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'Nuisance' debt in collections under $100 may not hurt score

Barry Paperno

Dear Speaking of Credit,
If I made a payment two days late on a store credit card, how bad will it affect my credit score, if the amount was less than $100? -- Noemi

Dear Noemi,
You should be happy to know that missing a payment due date by only a couple of days won't hurt your credit, although, despite the small amount, you may have picked up some late fees and finance charges.

You can be whacked with a late fees the moment the due date passes, but card-issuing banks generally follow a different procedure for escalating it to the next step -- reporting debt as late to credit bureaus. That's the step that causes your credit score to suffer. They'll wait, watching for at least a minimum payment from you, until more than 30 days have elapsed -- more than one full billing cycle -- before reporting it to the bureaus.

In such cases, the account will be reported as "30 days late" and be considered a late payment by the credit score. Should another unpaid billing cycle go by without payment, expect the credit report to show "60 days late" with worsening score consequences than during the previous month. The next stages of delinquency are 90 days, 120 days, and so on.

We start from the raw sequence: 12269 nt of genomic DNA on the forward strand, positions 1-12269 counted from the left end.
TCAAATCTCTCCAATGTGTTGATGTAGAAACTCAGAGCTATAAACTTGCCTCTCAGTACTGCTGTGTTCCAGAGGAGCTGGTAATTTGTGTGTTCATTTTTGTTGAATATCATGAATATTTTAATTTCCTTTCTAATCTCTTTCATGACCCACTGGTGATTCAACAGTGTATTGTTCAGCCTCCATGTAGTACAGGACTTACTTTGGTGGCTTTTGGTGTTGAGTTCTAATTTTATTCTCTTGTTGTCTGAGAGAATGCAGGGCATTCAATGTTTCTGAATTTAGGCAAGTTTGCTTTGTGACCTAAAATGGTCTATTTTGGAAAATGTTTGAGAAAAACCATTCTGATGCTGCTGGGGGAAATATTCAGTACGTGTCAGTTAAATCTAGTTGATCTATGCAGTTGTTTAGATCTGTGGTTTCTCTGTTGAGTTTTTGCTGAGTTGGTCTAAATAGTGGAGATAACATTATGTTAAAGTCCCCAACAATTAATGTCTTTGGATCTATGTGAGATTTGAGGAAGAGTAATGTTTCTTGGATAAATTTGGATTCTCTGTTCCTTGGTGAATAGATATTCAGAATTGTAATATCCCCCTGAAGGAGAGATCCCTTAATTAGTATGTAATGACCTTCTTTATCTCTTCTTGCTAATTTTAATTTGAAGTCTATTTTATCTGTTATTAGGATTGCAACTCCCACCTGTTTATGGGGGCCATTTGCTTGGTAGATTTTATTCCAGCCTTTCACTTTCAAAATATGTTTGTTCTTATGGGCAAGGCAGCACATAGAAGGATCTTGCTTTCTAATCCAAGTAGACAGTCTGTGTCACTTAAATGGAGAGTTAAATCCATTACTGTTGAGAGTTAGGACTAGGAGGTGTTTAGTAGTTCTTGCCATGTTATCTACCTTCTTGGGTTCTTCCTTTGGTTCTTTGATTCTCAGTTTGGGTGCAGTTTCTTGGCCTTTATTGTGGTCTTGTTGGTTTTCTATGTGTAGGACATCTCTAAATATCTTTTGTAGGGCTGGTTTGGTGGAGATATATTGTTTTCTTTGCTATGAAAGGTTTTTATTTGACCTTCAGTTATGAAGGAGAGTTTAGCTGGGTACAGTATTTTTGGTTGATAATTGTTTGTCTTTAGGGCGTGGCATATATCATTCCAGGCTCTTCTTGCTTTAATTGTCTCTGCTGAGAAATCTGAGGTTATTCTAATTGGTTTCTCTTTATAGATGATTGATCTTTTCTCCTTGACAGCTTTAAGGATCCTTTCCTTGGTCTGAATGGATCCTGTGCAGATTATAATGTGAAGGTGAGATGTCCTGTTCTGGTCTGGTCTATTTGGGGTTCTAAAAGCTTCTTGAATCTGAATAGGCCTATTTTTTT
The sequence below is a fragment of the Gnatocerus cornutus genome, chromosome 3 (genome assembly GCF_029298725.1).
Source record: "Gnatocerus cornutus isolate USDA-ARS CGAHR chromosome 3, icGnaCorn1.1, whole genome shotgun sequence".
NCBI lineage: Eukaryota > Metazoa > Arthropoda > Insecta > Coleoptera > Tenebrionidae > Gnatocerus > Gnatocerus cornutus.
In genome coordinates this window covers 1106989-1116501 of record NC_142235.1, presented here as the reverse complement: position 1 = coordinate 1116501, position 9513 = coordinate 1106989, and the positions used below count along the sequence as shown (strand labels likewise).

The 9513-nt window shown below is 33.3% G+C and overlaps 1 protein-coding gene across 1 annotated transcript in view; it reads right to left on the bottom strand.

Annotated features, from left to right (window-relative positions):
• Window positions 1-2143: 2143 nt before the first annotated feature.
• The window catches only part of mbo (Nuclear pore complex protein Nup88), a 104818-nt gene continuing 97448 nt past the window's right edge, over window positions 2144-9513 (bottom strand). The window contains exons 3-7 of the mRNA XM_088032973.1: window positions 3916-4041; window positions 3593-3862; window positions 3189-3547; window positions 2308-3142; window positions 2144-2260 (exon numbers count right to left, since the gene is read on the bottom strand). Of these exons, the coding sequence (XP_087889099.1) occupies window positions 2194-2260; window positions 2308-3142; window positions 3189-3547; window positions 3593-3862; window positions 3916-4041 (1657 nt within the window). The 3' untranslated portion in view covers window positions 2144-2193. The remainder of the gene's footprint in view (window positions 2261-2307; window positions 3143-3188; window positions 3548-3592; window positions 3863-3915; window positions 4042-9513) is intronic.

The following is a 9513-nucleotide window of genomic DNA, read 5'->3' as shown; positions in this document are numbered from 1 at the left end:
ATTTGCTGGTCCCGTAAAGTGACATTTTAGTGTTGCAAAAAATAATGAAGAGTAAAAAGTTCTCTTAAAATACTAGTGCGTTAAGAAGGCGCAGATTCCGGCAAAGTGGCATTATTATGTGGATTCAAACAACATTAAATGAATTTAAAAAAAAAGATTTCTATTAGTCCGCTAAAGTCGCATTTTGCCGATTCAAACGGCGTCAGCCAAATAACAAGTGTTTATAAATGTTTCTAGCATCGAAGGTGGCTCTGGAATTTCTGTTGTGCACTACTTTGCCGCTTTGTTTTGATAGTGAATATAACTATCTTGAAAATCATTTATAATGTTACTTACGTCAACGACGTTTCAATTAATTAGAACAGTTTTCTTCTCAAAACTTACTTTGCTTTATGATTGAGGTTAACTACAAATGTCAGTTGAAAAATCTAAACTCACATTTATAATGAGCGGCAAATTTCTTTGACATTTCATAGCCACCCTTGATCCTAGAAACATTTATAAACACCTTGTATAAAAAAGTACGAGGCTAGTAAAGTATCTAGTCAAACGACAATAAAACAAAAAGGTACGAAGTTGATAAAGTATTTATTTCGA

But I want to focus on the last part of your question, in which you mention the amount being less than $100. That adds a twist that not many people know about.

If your debt is just a couple days overdue, you don't have any worries about this, but should you ever find yourself with a small bad debt, know that the most current credit scoring models give consumers with small-balance collections a valuable break: They simply ignore any unpaid or paid collection account where the original debt was less than $100. FICO terms them "nuisance" debts and they are disregarded entirely in the scoring.

This consumer-friendly scoring feature is available in the latest formulas developed by both FICO (FICO Score 8, FICO Score 9) and VantageScore (3.0). FICO and VantageScore are the two scoring companies that essentially develop all of the credit scores used by U.S. lenders. The bad news, especially for mortgage applicants with small collections, is that while the credit card and auto lending industries have increasingly adopted these newer models for credit decision-making, the mortgage industry continues to rely on older FICO models that differentiate only slightly -- or often not at all -- between the largest and smallest collection debts.

Also, keep in mind that even when the scoring formula excludes a small collection, that negative item associated with late payment will continue to appear on a credit report for many years, so it may be considered by lenders in the growing number of alternative forms of credit evaluation that don't rely on either FICO or VantageScore.

Fortunately, your situation shouldn't require any need to know how credit scores treat delinquent debt. Still, the following guidelines can help answer any basic questions of how the timing of payments can help or hurt your credit scores and pocketbook:

See related: Keeping a card balance to boost credit score is dumb advice, 5 ways to avoid (or deal with) late fees